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Things To Do In A Retirement Home
Trailer Park #1

story and art by Aneurin Wright

During this year’s APE con in San Francisco, fellow Planeteer Chris Garcia was dragging me up and down the aisles like a ragdoll as he swept across the floor like the proverbial bat out of hell.

It probably didn’t help that he’d convinced me to try to do an ashcan comic a week before and that I hadn’t slept for the three days prior to the con, but, somehow, I was way more open to suggestion than usual (think “mind-control slugs from ‘The Wrath of Khan’-style” open to suggestion) and, whenever we went to a booth and browsed their wares, Chris turned to me, grinning like an imp, and said, “You know, you need to buy this!” before turning back to the vendor for approval and then resuming doing their job for them, bewitching my wallet to leave my pocket and magically grow thinner.

About $300 later, my mind suddenly became a lot clearer, and, realizing Chris was consorting with The Devil, my wallet remained secure and less open to Mr. Garcia’s telekinetic attacks.

Then I found Aneurin Wright’s booth.

Secure that I could now repel most psychic powers, I allowed myself to be absorbed by the pretty banners arranged behind him and the casual way he soft-sold his latest book: “There’s a bull-guy whose house turns into an elephant. Here, look.” Sure enough, bull-guy’s house turned into an elephant, and it was pretty damn cool. The grayscale art had me thrown a bit, and the book looked homemade in a professional way, but the more I looked at it and the more he told me about what he was doing with it, the more I had to buy it.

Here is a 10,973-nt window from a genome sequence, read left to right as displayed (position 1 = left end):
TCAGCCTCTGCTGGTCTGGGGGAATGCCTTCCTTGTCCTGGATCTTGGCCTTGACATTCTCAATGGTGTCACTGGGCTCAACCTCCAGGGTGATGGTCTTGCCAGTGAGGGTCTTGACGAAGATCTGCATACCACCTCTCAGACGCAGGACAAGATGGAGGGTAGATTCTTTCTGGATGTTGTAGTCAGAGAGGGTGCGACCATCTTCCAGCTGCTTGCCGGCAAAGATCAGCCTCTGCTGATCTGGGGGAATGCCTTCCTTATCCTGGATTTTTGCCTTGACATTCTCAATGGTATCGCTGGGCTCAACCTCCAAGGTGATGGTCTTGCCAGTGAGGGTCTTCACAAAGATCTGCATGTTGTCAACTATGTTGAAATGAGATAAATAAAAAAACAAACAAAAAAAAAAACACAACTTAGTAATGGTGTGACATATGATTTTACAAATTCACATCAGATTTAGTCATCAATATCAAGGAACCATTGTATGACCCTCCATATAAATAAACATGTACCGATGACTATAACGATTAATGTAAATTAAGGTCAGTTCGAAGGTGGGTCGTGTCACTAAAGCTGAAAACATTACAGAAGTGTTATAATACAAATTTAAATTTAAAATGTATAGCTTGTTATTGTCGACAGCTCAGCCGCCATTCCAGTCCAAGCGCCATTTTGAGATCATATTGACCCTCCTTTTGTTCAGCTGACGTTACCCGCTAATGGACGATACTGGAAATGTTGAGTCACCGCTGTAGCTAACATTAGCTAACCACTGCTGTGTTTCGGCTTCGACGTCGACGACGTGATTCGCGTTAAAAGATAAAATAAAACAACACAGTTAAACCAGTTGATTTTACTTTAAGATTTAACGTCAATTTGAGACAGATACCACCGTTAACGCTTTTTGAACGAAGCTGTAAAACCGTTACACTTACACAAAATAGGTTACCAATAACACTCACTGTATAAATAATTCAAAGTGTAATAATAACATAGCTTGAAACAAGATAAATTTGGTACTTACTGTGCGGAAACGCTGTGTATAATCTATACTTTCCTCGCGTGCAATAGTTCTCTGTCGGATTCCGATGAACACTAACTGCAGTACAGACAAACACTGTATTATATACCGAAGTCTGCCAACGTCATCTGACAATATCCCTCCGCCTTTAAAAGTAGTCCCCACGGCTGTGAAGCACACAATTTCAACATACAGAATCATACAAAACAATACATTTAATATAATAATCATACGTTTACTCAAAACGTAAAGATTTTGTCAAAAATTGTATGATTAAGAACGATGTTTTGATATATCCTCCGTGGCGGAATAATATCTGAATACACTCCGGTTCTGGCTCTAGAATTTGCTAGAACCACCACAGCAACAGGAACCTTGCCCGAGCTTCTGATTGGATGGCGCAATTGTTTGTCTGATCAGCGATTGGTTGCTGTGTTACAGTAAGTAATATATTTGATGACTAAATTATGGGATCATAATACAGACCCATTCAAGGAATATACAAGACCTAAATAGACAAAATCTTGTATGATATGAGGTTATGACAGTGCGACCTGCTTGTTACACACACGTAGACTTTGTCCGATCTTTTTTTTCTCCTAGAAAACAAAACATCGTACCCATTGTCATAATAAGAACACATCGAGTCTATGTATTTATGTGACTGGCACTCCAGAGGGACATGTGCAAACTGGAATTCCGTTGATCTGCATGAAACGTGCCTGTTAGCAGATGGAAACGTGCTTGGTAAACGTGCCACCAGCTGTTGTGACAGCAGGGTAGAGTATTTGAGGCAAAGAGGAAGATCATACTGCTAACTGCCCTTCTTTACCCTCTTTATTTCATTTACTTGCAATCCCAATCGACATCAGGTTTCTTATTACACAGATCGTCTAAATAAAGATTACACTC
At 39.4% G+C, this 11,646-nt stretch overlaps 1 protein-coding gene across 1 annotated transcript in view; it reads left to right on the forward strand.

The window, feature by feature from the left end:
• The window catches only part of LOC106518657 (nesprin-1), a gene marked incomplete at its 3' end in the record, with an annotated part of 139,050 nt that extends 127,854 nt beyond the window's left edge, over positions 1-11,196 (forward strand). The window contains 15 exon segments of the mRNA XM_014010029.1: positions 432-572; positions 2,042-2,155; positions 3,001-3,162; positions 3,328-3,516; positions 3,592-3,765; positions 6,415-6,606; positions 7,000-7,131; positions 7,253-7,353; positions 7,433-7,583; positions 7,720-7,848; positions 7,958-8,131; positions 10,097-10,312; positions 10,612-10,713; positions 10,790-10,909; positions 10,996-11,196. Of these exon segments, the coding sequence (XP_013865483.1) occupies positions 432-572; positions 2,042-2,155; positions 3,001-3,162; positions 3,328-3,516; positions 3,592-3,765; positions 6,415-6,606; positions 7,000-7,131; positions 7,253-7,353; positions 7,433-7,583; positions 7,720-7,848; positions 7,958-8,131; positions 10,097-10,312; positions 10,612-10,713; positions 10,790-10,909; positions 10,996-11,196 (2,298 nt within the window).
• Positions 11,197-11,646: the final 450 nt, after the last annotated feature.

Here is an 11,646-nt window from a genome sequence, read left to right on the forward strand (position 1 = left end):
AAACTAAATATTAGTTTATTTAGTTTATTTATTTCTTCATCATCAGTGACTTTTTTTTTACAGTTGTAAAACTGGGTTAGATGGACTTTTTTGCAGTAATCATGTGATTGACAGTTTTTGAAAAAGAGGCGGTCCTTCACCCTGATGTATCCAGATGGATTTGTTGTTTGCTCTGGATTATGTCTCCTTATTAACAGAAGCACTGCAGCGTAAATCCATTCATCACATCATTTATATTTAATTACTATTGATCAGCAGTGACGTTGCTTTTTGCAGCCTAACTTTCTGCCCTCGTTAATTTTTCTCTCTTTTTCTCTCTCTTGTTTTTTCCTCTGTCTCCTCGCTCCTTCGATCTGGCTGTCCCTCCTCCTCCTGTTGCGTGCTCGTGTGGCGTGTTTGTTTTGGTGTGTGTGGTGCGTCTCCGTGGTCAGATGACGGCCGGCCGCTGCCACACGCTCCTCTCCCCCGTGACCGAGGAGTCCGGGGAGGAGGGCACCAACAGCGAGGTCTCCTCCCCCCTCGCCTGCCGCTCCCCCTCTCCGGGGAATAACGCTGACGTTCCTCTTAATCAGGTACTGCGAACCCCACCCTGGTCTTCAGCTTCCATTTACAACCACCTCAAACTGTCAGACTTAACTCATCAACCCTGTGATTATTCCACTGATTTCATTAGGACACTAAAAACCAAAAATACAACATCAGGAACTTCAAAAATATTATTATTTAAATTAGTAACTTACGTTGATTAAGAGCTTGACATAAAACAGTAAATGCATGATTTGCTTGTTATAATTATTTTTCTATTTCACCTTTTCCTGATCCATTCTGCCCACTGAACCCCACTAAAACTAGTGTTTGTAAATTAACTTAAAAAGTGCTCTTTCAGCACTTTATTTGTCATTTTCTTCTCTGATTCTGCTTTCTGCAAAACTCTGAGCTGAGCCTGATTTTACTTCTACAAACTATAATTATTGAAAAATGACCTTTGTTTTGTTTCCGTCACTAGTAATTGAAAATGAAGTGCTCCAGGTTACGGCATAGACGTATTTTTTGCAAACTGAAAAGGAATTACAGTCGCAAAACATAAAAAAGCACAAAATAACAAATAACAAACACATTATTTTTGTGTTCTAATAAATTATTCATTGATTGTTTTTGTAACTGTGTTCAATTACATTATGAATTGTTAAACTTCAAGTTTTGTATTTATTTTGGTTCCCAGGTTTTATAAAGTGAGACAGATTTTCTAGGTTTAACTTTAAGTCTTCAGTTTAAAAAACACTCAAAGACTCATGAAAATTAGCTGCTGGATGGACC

Five bucks later, Mr. Garcia bounds up to the booth and takes a quizzical look at it. Realization crosses his face and he rushes to shake Mr. Wright’s hand before gushing over him and, turning to me, says “You need to buy this!” Uh huh. I show him the book I have in hand, and he nods approvingly yet non-patronizingly, then somehow convinces me to buy Wright’s previous book, “Lex Talionis," an adventure story about gorillas, before leaping off into the shadows like the villain he is.

But, dammit, if he wasn’t right.

Anuerin Wright’s style is fascinating. Based on woodcut printing he learned in school, Wright digitally layers his tones in a bold, chunky fashion. I can only imagine how “Lex Talionis” looked in the grayscale format, but the full color Image publication is so lush and vibrant, I have no doubt that when his new book “Thing to do in a Retirement Home Trailer Park* (*When You’re 29 and Unemployed)” gets the same treatment, it’ll be equally gorgeous. As is, the book already achieves nuance and subtlety that both reflects Wright’s growth as a storyteller and the thought that went into spinning this largely autobiographical story.

“Trailer Park” starts with the aforementioned “bull-guy” medicating his dying father, who happens to look like a rhino. It then flashes back to Nye (short for Anuerin, who isn’t bull-guy in real life, of course) getting a phone call on his birthday from his father: turns out dad’s been certified for Hospice, meaning he’ll get better treatment at no additional cost.